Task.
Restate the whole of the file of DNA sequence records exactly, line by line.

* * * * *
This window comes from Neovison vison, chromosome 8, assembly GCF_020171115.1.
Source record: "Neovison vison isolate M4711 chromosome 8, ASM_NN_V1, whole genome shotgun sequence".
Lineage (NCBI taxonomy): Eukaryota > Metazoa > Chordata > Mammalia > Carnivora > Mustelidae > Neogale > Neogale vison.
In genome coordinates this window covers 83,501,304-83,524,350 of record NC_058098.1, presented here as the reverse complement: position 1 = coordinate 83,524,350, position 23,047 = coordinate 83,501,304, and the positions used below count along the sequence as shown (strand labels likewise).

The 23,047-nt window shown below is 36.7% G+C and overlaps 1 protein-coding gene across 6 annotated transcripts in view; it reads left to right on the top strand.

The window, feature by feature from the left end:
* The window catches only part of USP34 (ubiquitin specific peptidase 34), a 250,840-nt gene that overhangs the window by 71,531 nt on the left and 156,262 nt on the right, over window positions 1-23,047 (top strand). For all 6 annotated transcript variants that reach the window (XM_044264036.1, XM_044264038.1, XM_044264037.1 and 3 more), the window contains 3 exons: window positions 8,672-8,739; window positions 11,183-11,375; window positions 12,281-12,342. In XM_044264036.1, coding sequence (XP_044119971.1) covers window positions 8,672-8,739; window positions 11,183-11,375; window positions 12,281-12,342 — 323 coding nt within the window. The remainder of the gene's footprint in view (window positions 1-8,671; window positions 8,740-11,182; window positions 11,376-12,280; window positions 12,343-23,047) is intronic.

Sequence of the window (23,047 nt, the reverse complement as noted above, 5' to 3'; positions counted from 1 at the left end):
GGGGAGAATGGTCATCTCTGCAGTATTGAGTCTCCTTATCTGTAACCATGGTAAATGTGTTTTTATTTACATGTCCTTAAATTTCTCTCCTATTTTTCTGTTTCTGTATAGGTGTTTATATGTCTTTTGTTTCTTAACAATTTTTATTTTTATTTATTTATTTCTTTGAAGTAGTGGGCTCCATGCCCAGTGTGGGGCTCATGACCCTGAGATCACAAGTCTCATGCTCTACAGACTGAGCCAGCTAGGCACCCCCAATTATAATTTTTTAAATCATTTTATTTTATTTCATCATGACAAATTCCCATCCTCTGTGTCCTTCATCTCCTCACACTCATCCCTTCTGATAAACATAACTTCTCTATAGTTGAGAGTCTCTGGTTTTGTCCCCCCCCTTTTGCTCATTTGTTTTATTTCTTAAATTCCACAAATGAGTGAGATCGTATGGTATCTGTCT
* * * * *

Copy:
This window comes from Neovison vison, chromosome 8, assembly GCF_020171115.1.
Source record: "Neovison vison isolate M4711 chromosome 8, ASM_NN_V1, whole genome shotgun sequence".
Lineage (NCBI taxonomy): Eukaryota > Metazoa > Chordata > Mammalia > Carnivora > Mustelidae > Neogale > Neogale vison.
In genome coordinates this window covers 83,501,304-83,524,350 of record NC_058098.1, presented here as the reverse complement: position 1 = coordinate 83,524,350, position 23,047 = coordinate 83,501,304, and the positions used below count along the sequence as shown (strand labels likewise).

The 23,047-nt window shown below is 36.7% G+C and overlaps 1 protein-coding gene across 6 annotated transcripts in view; it reads left to right on the top strand.

The window, feature by feature from the left end:
* The window catches only part of USP34 (ubiquitin specific peptidase 34), a 250,840-nt gene that overhangs the window by 71,531 nt on the left and 156,262 nt on the right, over window positions 1-23,047 (top strand). For all 6 annotated transcript variants that reach the window (XM_044264036.1, XM_044264038.1, XM_044264037.1 and 3 more), the window contains 3 exons: window positions 8,672-8,739; window positions 11,183-11,375; window positions 12,281-12,342. In XM_044264036.1, coding sequence (XP_044119971.1) covers window positions 8,672-8,739; window positions 11,183-11,375; window positions 12,281-12,342 — 323 coding nt within the window. The remainder of the gene's footprint in view (window positions 1-8,671; window positions 8,740-11,182; window positions 11,376-12,280; window positions 12,343-23,047) is intronic.

Sequence of the window (23,047 nt, the reverse complement as noted above, 5' to 3'; positions counted from 1 at the left end):
GGGGAGAATGGTCATCTCTGCAGTATTGAGTCTCCTTATCTGTAACCATGGTAAATGTGTTTTTATTTACATGTCCTTAAATTTCTCTCCTATTTTTCTGTTTCTGTATAGGTGTTTATATGTCTTTTGTTTCTTAACAATTTTTATTTTTATTTATTTATTTCTTTGAAGTAGTGGGCTCCATGCCCAGTGTGGGGCTCATGACCCTGAGATCACAAGTCTCATGCTCTACAGACTGAGCCAGCTAGGCACCCCCAATTATAATTTTTTAAATCATTTTATTTTATTTCATCATGACAAATTCCCATCCTCTGTGTCCTTCATCTCCTCACACTCATCCCTTCTGATAAACATAACTTCTCTATAGTTGAGAGTCTCTGGTTTTGTCCCCCCCCTTTTGCTCATTTGTTTTATTTCTTAAATTCCACAAATGAGTGAGATCGTATGGTATCTGTCT